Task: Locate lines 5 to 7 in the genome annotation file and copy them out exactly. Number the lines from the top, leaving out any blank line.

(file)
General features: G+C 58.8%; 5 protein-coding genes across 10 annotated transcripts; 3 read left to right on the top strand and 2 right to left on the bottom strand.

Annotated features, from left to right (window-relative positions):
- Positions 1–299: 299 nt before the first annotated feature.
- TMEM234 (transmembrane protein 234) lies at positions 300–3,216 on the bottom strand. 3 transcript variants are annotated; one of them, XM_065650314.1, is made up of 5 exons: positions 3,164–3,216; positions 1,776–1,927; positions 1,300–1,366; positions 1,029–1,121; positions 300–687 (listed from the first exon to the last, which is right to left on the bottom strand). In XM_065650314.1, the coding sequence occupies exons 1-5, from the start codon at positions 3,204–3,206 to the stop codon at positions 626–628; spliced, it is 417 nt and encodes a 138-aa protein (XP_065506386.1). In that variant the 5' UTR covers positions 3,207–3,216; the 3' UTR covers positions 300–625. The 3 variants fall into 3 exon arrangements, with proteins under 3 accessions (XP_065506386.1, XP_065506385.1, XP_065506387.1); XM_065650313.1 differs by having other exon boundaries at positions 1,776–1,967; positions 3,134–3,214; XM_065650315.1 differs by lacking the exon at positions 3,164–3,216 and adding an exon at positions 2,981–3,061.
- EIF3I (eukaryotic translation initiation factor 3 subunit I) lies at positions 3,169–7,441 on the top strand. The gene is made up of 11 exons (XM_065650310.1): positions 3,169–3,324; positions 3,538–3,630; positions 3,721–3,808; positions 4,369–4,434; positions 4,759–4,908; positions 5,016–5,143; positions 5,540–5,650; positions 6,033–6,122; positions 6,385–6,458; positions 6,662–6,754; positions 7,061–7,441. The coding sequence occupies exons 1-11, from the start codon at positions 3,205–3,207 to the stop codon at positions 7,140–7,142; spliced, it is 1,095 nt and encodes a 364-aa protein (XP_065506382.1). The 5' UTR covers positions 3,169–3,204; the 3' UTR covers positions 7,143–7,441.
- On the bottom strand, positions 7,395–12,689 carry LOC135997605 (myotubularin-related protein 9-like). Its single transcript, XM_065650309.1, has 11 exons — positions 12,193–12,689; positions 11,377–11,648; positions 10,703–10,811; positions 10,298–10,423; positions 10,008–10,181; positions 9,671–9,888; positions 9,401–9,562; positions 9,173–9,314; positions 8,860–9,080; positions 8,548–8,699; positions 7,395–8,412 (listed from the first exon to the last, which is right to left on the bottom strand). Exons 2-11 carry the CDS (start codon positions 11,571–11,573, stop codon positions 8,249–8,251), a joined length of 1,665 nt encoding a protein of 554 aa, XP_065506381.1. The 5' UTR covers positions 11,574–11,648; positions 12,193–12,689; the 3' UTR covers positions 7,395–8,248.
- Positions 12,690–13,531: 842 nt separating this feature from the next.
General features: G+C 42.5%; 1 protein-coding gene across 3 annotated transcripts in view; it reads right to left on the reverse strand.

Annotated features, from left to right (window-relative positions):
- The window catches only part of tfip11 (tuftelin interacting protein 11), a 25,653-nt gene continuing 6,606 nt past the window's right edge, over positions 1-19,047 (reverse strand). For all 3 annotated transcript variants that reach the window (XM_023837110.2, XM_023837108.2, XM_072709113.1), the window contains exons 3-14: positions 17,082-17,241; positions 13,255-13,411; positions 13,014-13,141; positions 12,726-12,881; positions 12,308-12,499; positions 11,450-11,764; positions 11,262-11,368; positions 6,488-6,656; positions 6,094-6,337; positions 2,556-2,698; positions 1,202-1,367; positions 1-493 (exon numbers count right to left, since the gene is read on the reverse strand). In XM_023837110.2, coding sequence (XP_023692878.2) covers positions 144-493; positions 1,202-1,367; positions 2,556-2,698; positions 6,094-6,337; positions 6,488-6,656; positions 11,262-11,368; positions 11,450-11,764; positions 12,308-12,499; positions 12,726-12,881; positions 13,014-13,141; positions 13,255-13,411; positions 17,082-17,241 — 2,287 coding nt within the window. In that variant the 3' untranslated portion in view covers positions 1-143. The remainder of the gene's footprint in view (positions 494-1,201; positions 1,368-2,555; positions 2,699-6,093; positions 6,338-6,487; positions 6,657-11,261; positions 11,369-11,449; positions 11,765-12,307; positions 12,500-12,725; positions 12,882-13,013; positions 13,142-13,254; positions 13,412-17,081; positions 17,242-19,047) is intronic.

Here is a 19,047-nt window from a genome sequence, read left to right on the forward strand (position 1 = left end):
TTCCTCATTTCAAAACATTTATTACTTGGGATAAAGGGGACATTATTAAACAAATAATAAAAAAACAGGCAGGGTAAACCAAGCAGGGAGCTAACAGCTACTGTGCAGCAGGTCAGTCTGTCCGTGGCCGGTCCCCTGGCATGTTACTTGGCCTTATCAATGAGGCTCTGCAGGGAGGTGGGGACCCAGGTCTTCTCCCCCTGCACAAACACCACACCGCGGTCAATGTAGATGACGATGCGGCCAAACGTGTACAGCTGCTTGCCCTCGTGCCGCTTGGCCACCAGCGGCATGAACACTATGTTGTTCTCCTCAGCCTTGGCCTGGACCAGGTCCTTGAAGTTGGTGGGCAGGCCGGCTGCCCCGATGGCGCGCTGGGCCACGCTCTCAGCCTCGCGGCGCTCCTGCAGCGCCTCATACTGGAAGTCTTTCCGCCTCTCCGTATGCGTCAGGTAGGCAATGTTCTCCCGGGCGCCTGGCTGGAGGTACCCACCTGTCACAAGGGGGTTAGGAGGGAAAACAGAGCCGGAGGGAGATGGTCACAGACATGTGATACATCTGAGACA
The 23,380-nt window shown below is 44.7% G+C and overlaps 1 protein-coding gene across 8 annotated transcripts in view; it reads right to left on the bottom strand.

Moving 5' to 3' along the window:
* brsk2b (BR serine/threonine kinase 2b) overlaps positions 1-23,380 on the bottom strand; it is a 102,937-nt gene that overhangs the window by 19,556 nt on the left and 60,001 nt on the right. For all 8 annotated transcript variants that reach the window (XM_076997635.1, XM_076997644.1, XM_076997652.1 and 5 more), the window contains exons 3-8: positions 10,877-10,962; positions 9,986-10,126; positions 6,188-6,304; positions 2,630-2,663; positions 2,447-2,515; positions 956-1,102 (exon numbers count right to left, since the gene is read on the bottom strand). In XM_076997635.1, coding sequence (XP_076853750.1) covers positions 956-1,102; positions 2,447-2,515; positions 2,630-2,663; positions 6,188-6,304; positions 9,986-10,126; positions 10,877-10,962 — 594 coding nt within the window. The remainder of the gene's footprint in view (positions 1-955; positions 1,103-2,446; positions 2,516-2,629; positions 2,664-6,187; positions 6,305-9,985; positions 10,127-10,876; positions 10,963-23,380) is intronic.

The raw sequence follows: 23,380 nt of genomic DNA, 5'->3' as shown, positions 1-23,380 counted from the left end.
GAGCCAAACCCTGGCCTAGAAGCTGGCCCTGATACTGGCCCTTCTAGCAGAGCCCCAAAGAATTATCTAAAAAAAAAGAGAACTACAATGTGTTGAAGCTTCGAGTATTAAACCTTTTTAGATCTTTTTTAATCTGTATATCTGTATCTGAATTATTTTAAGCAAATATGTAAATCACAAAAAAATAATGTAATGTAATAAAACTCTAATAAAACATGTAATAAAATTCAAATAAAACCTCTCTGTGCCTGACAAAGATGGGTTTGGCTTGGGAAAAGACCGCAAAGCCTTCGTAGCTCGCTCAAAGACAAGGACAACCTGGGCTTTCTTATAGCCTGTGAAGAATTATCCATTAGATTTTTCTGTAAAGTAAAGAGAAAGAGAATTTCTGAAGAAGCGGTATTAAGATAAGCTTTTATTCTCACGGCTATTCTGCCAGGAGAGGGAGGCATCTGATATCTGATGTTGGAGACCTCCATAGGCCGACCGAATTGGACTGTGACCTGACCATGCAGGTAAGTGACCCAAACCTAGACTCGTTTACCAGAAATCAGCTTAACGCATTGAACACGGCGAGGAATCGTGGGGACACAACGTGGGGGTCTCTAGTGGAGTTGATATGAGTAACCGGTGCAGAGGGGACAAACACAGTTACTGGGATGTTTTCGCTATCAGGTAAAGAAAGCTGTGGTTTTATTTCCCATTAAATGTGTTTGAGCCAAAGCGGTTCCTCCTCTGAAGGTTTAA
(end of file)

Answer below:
- EIF3I (eukaryotic translation initiation factor 3 subunit I) lies at positions 3,169–7,441 on the top strand. The gene is made up of 11 exons (XM_065650310.1): positions 3,169–3,324; positions 3,538–3,630; positions 3,721–3,808; positions 4,369–4,434; positions 4,759–4,908; positions 5,016–5,143; positions 5,540–5,650; positions 6,033–6,122; positions 6,385–6,458; positions 6,662–6,754; positions 7,061–7,441. The coding sequence occupies exons 1-11, from the start codon at positions 3,205–3,207 to the stop codon at positions 7,140–7,142; spliced, it is 1,095 nt and encodes a 364-aa protein (XP_065506382.1). The 5' UTR covers positions 3,169–3,204; the 3' UTR covers positions 7,143–7,441.
- On the bottom strand, positions 7,395–12,689 carry LOC135997605 (myotubularin-related protein 9-like). Its single transcript, XM_065650309.1, has 11 exons — positions 12,193–12,689; positions 11,377–11,648; positions 10,703–10,811; positions 10,298–10,423; positions 10,008–10,181; positions 9,671–9,888; positions 9,401–9,562; positions 9,173–9,314; positions 8,860–9,080; positions 8,548–8,699; positions 7,395–8,412 (listed from the first exon to the last, which is right to left on the bottom strand). Exons 2-11 carry the CDS (start codon positions 11,571–11,573, stop codon positions 8,249–8,251), a joined length of 1,665 nt encoding a protein of 554 aa, XP_065506381.1. The 5' UTR covers positions 11,574–11,648; positions 12,193–12,689; the 3' UTR covers positions 7,395–8,248.
- Positions 12,690–13,531: 842 nt separating this feature from the next.